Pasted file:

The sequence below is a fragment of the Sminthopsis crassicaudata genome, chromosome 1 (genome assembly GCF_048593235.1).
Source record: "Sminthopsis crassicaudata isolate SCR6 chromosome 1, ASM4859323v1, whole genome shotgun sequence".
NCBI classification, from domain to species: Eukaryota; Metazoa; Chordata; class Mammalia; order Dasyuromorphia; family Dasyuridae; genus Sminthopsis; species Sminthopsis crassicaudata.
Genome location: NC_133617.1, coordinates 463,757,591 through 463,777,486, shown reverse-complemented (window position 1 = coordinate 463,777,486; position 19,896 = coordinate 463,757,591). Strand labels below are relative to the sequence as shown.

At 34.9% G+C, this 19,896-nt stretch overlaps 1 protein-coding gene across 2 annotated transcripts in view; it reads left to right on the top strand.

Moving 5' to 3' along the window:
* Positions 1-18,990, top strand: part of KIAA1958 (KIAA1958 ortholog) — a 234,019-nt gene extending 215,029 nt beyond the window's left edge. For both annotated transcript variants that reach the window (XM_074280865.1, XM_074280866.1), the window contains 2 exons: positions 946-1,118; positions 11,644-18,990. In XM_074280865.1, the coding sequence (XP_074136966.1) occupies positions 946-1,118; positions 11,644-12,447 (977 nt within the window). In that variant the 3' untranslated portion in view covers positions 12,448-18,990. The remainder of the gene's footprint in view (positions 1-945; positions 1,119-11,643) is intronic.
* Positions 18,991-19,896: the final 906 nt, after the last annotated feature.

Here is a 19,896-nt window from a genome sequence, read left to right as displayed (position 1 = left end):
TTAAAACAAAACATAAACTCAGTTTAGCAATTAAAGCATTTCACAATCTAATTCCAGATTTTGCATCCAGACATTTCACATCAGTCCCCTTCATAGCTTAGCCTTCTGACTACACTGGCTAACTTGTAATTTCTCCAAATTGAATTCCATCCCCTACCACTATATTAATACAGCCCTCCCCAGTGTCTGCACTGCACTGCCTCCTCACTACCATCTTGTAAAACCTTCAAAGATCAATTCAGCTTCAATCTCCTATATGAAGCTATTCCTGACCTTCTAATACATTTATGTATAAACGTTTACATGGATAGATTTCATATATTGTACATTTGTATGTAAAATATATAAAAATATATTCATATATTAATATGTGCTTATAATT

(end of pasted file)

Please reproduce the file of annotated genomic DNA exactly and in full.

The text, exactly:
The sequence below is a fragment of the Sminthopsis crassicaudata genome, chromosome 1 (genome assembly GCF_048593235.1).
Source record: "Sminthopsis crassicaudata isolate SCR6 chromosome 1, ASM4859323v1, whole genome shotgun sequence".
NCBI classification, from domain to species: Eukaryota; Metazoa; Chordata; class Mammalia; order Dasyuromorphia; family Dasyuridae; genus Sminthopsis; species Sminthopsis crassicaudata.
Genome location: NC_133617.1, coordinates 463,757,591 through 463,777,486, shown reverse-complemented (window position 1 = coordinate 463,777,486; position 19,896 = coordinate 463,757,591). Strand labels below are relative to the sequence as shown.

At 34.9% G+C, this 19,896-nt stretch overlaps 1 protein-coding gene across 2 annotated transcripts in view; it reads left to right on the top strand.

Moving 5' to 3' along the window:
* Positions 1-18,990, top strand: part of KIAA1958 (KIAA1958 ortholog) — a 234,019-nt gene extending 215,029 nt beyond the window's left edge. For both annotated transcript variants that reach the window (XM_074280865.1, XM_074280866.1), the window contains 2 exons: positions 946-1,118; positions 11,644-18,990. In XM_074280865.1, the coding sequence (XP_074136966.1) occupies positions 946-1,118; positions 11,644-12,447 (977 nt within the window). In that variant the 3' untranslated portion in view covers positions 12,448-18,990. The remainder of the gene's footprint in view (positions 1-945; positions 1,119-11,643) is intronic.
* Positions 18,991-19,896: the final 906 nt, after the last annotated feature.

Here is a 19,896-nt window from a genome sequence, read left to right as displayed (position 1 = left end):
TTAAAACAAAACATAAACTCAGTTTAGCAATTAAAGCATTTCACAATCTAATTCCAGATTTTGCATCCAGACATTTCACATCAGTCCCCTTCATAGCTTAGCCTTCTGACTACACTGGCTAACTTGTAATTTCTCCAAATTGAATTCCATCCCCTACCACTATATTAATACAGCCCTCCCCAGTGTCTGCACTGCACTGCCTCCTCACTACCATCTTGTAAAACCTTCAAAGATCAATTCAGCTTCAATCTCCTATATGAAGCTATTCCTGACCTTCTAATACATTTATGTATAAACGTTTACATGGATAGATTTCATATATTGTACATTTGTATGTAAAATATATAAAAATATATTCATATATTAATATGTGCTTATAATT